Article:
Like any tech niche, social media is filled with buzz words, few of which are adequately defined. Like "transparent." All the consultants say you need to be transparent, which is supposed to be a synonym for truth. But as Pilate asked, "What is truth?"
Then this week, was a flood of revelational posts. Robert Scoble talked about the death of start-up launches in the context of the uselessness of start-up events, like Demo where they charge you $18K to participate and strictly control the flow of information... and how a good launch should be done. Harry Gries did a piece on how important it is for a start-up to focus on why they exist, not what they make. And finally, the redoubtable David Scott Meerman chimed in with a piece on solving a problem rather than discussing a product, essentially confirming Harry's two bits.
In all of this information, I was having live conversations with technologists and marketers in they highly technical niche of EDA over the weekend about the nature of marketing communications in their industry and the consensus was that no one could really describe the real problem they were solving, why they existed or think beyond what their product was. Communication content consisted of, primarily, hiding the fact that the market was flat, their customer base was miniscule, they had no plan for profitability or even a clue as to an exit strategy. These are not my words, but people currently in the industry, talking about their own companies and companies they were formerly associated with.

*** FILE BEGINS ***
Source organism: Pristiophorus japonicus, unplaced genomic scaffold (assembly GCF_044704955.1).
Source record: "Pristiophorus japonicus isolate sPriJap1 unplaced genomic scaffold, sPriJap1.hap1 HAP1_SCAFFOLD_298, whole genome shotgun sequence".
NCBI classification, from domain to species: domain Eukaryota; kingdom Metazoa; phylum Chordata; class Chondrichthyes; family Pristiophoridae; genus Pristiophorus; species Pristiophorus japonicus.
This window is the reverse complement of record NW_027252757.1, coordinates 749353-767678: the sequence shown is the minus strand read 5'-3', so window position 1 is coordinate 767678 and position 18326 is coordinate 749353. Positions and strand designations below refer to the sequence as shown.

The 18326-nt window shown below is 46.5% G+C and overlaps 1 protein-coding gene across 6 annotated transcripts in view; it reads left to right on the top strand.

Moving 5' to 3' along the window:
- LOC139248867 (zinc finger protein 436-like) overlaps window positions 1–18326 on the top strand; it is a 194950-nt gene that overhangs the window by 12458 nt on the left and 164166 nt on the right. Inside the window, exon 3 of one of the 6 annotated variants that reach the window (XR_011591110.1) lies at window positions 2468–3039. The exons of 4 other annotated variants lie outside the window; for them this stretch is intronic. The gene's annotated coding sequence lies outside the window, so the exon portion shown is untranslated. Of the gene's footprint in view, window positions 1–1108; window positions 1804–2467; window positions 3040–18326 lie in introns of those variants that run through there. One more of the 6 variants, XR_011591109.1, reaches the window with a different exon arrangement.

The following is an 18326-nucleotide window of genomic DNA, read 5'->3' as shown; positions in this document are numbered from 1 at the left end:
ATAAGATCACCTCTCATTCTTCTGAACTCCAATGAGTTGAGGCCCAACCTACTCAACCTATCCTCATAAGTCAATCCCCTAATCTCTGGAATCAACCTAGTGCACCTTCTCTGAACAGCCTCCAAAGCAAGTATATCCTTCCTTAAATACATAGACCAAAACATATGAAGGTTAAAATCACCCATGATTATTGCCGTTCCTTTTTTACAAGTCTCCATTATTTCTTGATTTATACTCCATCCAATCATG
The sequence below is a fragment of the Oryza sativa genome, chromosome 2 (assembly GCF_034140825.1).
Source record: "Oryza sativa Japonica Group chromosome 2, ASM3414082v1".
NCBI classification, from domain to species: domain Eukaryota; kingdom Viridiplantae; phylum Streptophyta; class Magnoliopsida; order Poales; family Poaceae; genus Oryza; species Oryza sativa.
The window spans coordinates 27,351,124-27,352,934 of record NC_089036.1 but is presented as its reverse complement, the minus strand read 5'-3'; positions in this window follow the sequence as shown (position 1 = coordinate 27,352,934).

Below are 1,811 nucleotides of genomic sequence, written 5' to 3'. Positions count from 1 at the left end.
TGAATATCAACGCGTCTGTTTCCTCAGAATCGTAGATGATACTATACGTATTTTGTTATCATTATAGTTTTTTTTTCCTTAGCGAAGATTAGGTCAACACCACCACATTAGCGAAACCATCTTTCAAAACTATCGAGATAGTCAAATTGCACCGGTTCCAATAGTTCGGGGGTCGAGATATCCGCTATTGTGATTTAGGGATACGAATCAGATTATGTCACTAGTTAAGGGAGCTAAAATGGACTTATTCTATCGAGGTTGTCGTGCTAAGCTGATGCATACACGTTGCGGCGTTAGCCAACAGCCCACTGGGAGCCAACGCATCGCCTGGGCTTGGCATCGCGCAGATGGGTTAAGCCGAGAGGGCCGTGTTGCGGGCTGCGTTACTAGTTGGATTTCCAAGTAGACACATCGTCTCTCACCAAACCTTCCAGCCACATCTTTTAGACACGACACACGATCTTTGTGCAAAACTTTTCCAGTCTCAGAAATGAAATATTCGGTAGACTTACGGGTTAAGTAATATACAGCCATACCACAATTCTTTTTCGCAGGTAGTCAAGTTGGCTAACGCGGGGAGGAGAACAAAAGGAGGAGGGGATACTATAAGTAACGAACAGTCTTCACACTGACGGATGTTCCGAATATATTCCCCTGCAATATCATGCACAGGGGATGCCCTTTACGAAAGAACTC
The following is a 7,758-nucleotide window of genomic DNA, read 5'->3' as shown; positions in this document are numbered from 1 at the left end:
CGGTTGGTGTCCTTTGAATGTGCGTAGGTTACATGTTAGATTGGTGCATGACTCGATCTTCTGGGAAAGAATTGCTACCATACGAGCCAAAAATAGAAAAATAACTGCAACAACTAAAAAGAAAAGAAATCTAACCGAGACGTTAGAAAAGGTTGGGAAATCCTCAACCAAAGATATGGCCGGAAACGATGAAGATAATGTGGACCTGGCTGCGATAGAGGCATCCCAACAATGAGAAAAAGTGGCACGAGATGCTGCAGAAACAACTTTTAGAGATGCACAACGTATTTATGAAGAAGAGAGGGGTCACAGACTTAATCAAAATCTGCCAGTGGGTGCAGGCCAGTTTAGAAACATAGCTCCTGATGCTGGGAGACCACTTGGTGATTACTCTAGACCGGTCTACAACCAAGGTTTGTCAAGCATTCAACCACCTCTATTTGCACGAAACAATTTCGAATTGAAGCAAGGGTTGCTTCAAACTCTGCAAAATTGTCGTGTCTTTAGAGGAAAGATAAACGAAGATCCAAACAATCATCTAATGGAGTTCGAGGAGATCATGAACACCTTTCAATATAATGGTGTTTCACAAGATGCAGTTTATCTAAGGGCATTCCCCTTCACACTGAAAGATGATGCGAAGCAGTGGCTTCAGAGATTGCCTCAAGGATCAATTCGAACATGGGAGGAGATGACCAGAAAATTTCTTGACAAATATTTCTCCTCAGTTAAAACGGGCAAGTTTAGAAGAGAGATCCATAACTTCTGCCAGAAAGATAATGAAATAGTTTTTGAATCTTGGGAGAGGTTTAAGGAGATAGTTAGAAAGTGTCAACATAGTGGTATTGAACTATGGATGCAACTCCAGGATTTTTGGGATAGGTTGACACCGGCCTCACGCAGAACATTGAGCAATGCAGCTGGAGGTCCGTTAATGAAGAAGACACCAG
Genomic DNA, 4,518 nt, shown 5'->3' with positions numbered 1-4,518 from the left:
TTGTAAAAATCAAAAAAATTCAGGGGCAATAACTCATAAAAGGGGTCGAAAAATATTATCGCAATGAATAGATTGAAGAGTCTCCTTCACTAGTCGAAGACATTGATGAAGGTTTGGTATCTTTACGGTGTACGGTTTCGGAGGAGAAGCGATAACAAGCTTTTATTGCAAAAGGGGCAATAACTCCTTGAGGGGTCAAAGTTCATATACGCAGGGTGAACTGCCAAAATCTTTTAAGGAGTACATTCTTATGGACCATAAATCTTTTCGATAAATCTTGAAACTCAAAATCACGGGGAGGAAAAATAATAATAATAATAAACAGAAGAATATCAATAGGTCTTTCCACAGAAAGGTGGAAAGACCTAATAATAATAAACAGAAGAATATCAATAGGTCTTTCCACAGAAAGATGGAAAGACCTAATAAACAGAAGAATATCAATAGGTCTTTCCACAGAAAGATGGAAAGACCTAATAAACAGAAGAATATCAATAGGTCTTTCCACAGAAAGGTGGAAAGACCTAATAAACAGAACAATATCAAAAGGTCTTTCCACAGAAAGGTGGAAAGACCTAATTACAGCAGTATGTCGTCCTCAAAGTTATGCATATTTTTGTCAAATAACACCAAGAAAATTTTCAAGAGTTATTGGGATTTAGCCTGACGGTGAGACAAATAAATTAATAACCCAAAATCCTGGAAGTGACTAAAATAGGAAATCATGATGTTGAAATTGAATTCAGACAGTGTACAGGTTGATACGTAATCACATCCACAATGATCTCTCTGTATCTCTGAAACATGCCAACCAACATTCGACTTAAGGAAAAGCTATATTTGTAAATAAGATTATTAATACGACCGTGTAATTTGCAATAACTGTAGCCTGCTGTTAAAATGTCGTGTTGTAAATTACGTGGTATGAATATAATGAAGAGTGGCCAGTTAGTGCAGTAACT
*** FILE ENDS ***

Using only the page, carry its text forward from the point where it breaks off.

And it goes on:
The lack of tranparency, or freedom from pretense and guile as Webster's puts it, is not the problem here, it's the symptom. The problem is whether someone can believe in the source. And in all of this I came up with a new buzz word for social media communications.
Here's the thing. Everything you can say can be easily proven or destroyed by information easily available on the web in general. With social media, anything you say can be bolstered or dissed by a potential customer's own social network. Therefore, you better be ready to prove anything you say, or at least provide a means for a third-party to corroborate your story. If you say, your product can reduce costs, you better be able to show how, not just say it.
That's the one thing the traditional press used to be able to do for us, but they no longer have the resources to do it and they haven't had it for a decade, which means they probably never will again. It's up to you to show your work and be ready for it to be picked apart...because it already is being picked apart.
Remember: Be Verifiable.